That said, if I could plan my own ideal send-off, it would be aweseome if my loved ones had an all-night party, celebrating life. Goodbyes are important, I know. So tossing my ashes into some body of water as the sun rises and this song plays would, imho, be the perfect way to part. The rising sun symbolizing a new beginning for my loved ones in a world without me, and for myself as I embrace paradise.

Mama, Mama, many worlds I’ve come
since I first left home …

Fare you well, fare you well
I love you more than words can tell
Listen to the river sing sweet songs
to rock my soul

If you had to name your three favorite songs, what would they be?

Larry Boy Greets my Boys

PISTACHIO - VeggieTales.Box ArtThe other day I woke up with a VeggieTales song stuck in my head. Since my kids are 15+, this is not a common event anymore. It was a great way to wake up, though, and reminded me of one of my favorite interviews.

Years ago I interviewed Mike Nawrocki (VeggieTales co-creator and voice of Larry Boy), and he gave my kids a special greeting at the end of the interview. Although they are quite a bit older now, it’s still a family treasure:

A year or so later, he allowed Hudi to interview him (Hudi’s first official interview). Really great guy. Another reminder that a little kindness can make a great impact on others.

Here’s the song I had stuck in my head:

Save Money on Music Lessons

Last week, our son became a pianist thanks to the Internet (the video of him playing is at the end of this article). We didn’t have to pay for lessons, and we didn’t have to nag him about practicing. All we did was offer him an Internet connection, and he did the rest on his own.

Before our kids were even born, we decided to constantly surround them with music and art. We offered them lessons, but didn’t force anything. CJ became a clarinetist then taught himself piano, Hudi took to the trombone, and Zeb? Well, for several years now Zeb has excelled in Rock Band (drums and guitar). I’ll tell the tale of how our family has bonded over Rock Band another day. Today, I’m going to write about YouTube.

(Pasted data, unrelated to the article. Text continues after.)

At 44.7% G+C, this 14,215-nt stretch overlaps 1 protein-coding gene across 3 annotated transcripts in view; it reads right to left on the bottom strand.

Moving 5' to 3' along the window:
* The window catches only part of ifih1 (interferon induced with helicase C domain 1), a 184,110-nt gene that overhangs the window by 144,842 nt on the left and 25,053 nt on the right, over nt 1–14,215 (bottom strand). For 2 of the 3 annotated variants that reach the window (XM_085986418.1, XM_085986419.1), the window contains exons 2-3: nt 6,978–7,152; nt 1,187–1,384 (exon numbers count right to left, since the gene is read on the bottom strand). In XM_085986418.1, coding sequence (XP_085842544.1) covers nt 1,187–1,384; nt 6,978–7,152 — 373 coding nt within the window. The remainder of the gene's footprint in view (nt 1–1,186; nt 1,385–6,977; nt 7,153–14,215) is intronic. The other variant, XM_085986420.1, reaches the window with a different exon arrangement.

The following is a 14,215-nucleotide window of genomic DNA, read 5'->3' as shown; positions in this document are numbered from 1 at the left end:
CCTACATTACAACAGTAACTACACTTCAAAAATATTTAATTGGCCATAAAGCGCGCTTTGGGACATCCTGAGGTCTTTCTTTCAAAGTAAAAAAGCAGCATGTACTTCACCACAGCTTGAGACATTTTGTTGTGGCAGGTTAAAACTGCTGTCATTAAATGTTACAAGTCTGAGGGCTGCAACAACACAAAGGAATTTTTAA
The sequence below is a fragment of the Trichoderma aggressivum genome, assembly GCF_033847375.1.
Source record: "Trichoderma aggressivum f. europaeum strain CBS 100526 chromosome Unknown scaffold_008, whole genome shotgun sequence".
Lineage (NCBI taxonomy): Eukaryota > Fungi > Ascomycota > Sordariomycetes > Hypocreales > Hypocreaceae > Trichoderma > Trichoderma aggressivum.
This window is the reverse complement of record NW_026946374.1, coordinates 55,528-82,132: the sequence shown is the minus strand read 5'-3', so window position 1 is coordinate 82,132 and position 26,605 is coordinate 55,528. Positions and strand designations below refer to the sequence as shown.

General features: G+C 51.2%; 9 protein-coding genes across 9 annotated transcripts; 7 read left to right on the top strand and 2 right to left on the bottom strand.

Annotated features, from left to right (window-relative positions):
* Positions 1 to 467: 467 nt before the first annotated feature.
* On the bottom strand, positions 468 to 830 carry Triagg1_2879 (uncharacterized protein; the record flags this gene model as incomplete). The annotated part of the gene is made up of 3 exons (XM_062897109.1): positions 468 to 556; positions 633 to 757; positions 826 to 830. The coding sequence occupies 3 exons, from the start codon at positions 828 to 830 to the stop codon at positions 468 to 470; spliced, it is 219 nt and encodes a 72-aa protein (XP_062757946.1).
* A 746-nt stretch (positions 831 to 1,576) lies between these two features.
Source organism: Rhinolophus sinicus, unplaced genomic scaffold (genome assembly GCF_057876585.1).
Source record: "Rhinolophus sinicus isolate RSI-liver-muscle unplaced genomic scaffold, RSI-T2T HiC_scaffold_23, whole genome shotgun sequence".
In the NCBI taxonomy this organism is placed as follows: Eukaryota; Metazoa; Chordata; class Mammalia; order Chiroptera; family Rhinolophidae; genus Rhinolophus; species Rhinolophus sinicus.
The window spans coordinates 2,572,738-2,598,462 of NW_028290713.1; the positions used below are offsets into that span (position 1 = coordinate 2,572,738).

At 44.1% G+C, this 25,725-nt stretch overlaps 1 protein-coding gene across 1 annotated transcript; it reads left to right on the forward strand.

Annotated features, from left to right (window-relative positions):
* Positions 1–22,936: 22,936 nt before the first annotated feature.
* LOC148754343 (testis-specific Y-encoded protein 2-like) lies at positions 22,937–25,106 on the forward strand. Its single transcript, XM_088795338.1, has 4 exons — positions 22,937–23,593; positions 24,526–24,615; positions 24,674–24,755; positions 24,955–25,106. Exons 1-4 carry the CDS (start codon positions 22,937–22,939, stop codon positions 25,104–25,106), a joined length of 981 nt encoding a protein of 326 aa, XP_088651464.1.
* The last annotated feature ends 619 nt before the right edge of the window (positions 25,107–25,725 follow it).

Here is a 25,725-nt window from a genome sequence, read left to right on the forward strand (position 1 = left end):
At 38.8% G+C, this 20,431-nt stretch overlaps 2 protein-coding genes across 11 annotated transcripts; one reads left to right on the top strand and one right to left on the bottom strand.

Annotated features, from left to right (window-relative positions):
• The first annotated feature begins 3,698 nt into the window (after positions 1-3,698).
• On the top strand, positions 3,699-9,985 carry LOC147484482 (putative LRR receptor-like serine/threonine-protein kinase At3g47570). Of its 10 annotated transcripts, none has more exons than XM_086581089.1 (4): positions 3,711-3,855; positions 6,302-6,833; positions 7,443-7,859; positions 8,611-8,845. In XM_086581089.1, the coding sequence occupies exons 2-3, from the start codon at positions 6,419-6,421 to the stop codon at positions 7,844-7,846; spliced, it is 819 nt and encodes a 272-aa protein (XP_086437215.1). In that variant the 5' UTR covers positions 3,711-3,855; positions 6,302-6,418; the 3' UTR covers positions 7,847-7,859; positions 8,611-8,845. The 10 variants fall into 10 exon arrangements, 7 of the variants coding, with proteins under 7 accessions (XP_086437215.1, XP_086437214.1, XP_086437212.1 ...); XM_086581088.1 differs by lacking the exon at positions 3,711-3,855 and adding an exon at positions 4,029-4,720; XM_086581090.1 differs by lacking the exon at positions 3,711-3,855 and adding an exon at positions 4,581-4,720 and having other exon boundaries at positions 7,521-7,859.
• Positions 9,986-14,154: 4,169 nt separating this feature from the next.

YouTube Rocks
That’s right. YouTube.
Zeb found a tutorial online that showed how to play a Chiodos song he enjoyed (Lindsey Quit Lolligagging). It demonstrated how to play note-for-note.
Within a few hours, Zeb was playing an identifiable song on the piano, an instrument he had never been drawn to before. That’s no replacement for lessons, you might point out, and you are right to some extent. I get it. I was a keyboard (piano) minor in college. I guess the real question comes down to why you want to learn music.

  • Enjoyment? Zeb certainly had that.
  • Structure and discipline? He plays for hours on a daily basis now.
  • Music theory? Ah, that might be the catch, but Zeb naturally found a way around that, too.

Learn Music Theory Unconventionally
Zeb was so interested in his music that he found the sheet music online and printed it out. He laboriously went through and labeled all the notes. He researched key signatures, time signatures, and brushed up on his rhythm.
It was way cool.
Now Zeb set his iPod touch to blast through the speakers, and he plays along. Check it out in the recording. This was after he had been playing a few days. Yes, there are some rough patches, but I figured that’s good because it shows that it really is he who is playing the keyboard.
I love hearing that boy play. Watch him play and let us know what you think.